Kasabian, Academy, Manchester<br/>Cranes, ICA, London

The (slight) return of baggy
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The Independent Culture

'It's not where you're from," king monkey Ian Brown once famously stated, "it's where you're at." The place Kasabian are from is Leicester. (That, at least, is what they say, but you can bet they mean somewhere a bit nicer, like Oadby or Kibworth Harcourt.) The place Kasabian are living is Rutland, in a rented outbuilding on a remote farm. But the place Kasabian are at, spiritually and, tonight, physically, is right here in Manc.

'It's not where you're from," king monkey Ian Brown once famously stated, "it's where you're at." The place Kasabian are from is Leicester. (That, at least, is what they say, but you can bet they mean somewhere a bit nicer, like Oadby or Kibworth Harcourt.) The place Kasabian are living is Rutland, in a rented outbuilding on a remote farm. But the place Kasabian are at, spiritually and, tonight, physically, is right here in Manc.

Kasabian, five skinny string-o-beans with straggly beards, shoulder-length self-cut hair and slouching, Shaggy-from-Scooby-Doo demeanour, couldn't be more thrilled to be here. "Manchest-ohhh!!!" says singer Tom Meighan, by way of greeting, and he repeats the word as often as he can.

This is because the bands whom Kasabian most resemble - The Stone Roses circa The Second Coming, mid-period Charlatans, early Happy Mondays, recent Primal Scream, The Music, The Cooper Temple Clause - are overwhelmingly from, or influenced by, the baggy boom, and they must be thrilled that Mani, who played bass in not one but two of those bands, is grooving at the back of the hall.

They've even gone so far as to recreate the Madchester bands' rampant homophobia, calling Will Young a "gel-wearing puff" in last week's NME, which suggests, somewhat depressingly, that Kasabian are not the brightest bulbs in the box, and that there's little intellectual foundation beneath their outwardly-pleasing gang-like image and air of outlaw chic (they're named after one of Charles Manson's Family, presumably in the tiresome belief that murderers are cool).

Nevertheless, Kasabian have attracted a growing cult: their album entered the chart at number three, and they could probably have filled this room five times over. This is on the strength of their live shows which, to anyone too young to remember The Stone Roses and Ian Brown, from whom Meighan has copped all his messianic moves, must seem genuinely exciting.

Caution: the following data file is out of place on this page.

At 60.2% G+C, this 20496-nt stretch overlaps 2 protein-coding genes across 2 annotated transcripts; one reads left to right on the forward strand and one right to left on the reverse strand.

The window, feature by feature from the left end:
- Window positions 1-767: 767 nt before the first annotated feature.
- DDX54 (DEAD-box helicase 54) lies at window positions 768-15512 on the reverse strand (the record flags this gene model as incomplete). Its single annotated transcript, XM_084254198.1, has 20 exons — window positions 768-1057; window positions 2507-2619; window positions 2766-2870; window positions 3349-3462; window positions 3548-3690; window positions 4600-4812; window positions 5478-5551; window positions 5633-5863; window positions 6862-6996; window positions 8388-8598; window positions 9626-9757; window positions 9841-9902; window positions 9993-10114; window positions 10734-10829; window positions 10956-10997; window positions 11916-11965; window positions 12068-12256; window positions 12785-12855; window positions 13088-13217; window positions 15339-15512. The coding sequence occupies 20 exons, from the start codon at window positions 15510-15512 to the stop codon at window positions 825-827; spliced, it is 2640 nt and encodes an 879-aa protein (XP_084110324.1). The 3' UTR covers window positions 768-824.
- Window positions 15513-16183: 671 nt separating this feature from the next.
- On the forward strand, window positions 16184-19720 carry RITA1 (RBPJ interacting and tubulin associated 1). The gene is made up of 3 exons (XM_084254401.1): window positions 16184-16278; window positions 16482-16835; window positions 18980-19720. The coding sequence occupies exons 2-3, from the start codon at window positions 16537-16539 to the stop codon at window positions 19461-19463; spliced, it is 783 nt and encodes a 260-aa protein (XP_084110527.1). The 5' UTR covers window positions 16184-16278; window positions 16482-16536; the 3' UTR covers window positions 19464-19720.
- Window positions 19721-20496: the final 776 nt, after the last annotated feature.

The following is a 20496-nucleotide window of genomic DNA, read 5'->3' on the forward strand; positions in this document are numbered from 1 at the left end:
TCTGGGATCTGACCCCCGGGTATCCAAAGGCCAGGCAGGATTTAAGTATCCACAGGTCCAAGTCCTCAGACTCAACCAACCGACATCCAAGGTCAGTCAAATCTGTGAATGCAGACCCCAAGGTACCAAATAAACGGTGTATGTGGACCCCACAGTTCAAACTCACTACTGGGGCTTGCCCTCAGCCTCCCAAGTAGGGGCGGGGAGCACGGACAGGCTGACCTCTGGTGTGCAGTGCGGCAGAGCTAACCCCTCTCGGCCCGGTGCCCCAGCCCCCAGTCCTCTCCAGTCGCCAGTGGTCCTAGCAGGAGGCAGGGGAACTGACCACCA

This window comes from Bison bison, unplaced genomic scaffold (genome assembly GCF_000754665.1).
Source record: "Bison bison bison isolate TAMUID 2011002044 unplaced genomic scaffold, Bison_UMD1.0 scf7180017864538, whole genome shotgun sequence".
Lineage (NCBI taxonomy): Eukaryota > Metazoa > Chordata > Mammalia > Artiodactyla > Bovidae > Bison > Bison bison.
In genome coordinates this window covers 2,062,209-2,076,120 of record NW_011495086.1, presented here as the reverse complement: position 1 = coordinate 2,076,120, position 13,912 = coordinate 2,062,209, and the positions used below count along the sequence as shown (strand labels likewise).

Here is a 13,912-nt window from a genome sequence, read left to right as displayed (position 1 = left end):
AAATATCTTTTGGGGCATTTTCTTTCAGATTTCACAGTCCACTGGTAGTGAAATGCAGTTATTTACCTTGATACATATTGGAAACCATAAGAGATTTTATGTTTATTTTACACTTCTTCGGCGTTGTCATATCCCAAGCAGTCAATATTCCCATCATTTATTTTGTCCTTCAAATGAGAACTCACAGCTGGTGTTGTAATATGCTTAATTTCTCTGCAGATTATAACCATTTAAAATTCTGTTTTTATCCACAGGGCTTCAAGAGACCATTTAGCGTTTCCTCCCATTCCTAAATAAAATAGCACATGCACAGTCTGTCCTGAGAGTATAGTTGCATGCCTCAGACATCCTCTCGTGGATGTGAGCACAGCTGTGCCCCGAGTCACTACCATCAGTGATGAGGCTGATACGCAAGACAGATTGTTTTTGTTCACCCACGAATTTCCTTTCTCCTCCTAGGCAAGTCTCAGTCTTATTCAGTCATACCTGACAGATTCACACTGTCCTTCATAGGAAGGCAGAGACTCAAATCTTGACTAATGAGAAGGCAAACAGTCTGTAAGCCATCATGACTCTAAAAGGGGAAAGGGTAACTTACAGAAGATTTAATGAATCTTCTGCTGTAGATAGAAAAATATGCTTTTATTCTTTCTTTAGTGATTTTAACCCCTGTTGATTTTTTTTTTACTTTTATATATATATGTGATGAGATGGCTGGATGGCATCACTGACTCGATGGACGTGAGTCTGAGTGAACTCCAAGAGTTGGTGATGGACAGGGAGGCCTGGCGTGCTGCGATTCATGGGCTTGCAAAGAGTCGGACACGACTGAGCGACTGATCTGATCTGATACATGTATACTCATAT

And sonically, they are not devoid of merit. Earlier this year, Kasabian told Manchester-based journalist John Tatlock about a fight they once had, in which keyboardist Christopher Karloff had to wrestle control of the CD player from songwriter Segrio Pizzorno, in order to get rid of Pink Floyd and replace it with Donna Summer. It's an anecdote which illustrates Kasabian's musical dichotomy, and one which you can hear being re-enacted midway through their finest song, "Reason Is Treason", when the pounding rockist pianos cease, and give way to a shuddering Giorgio Moroder synth pulse.

The crowd in the palm of his hand, Meighan attempts a little call-and-response. "Who's Manchester United?" he says, asking for a show of hands, "and who's Manchester City? This is for the two of you, together." He makes a victory V with his fingers. I'd love to know if he tried that stunt in Glasgow.

Last time I saw Cranes at the ICA, I ended up in hospital. In those days, I was a proper goth - it was that long ago - and, during a burst of alcohol-enhanced post-gig high spirits, one of my goth mates splatted bloodily down onto Trafalgar Square from the head of one of the lions, and had to be rushed to UCH. In the early Nineties, Cranes seemed a dignified way forward for the gothic aesthetic. No skulls, spiders or bats, but plenty of brooding atmosphere.

Alison Shaw, with her mad-sister-in-the-attic hair and lady-in-the-radiator voice, was an enchanting frontperson, and her band, led by brother Jim, made music which recalled the Siouxsie of "Overground" or the Cocteaus of Victorialand, by turns ethereal and brutal.

One has to admire the tenacity and vision of a band who, in the heyday of lowbrow Gallagher-rock, released an entire album based on Jean Paul Sartre's Les Mouches and, a decade later, little about them has altered. Stepping out into a swirl of green smoke, Alison's hair is still piled up in those pre-Raphaelite curls, her voice still retains its helium-high Minnie Mouse quality, and Cranes' music is as stark and minimal as the glowering filaments which constitute their lightshow.

The later Cranes material, which has been progressively lighter and positive ("the universe is ours," Shaw sings, in a song which might almost have been written by Mercury Rev, "got everything we need...") makes much better sense when juxtaposed with their dark early material, and Shaw remains a mesmerising presence.

It's just like Britpop never happened. Well, a man can dream...

Kasabian: Radio 1 Big Weekend, Perry Park, Birmingham (free tickets are available today only, see www.bbc.co.uk/radio 1), 19 Sept

s.price@independent.co.uk

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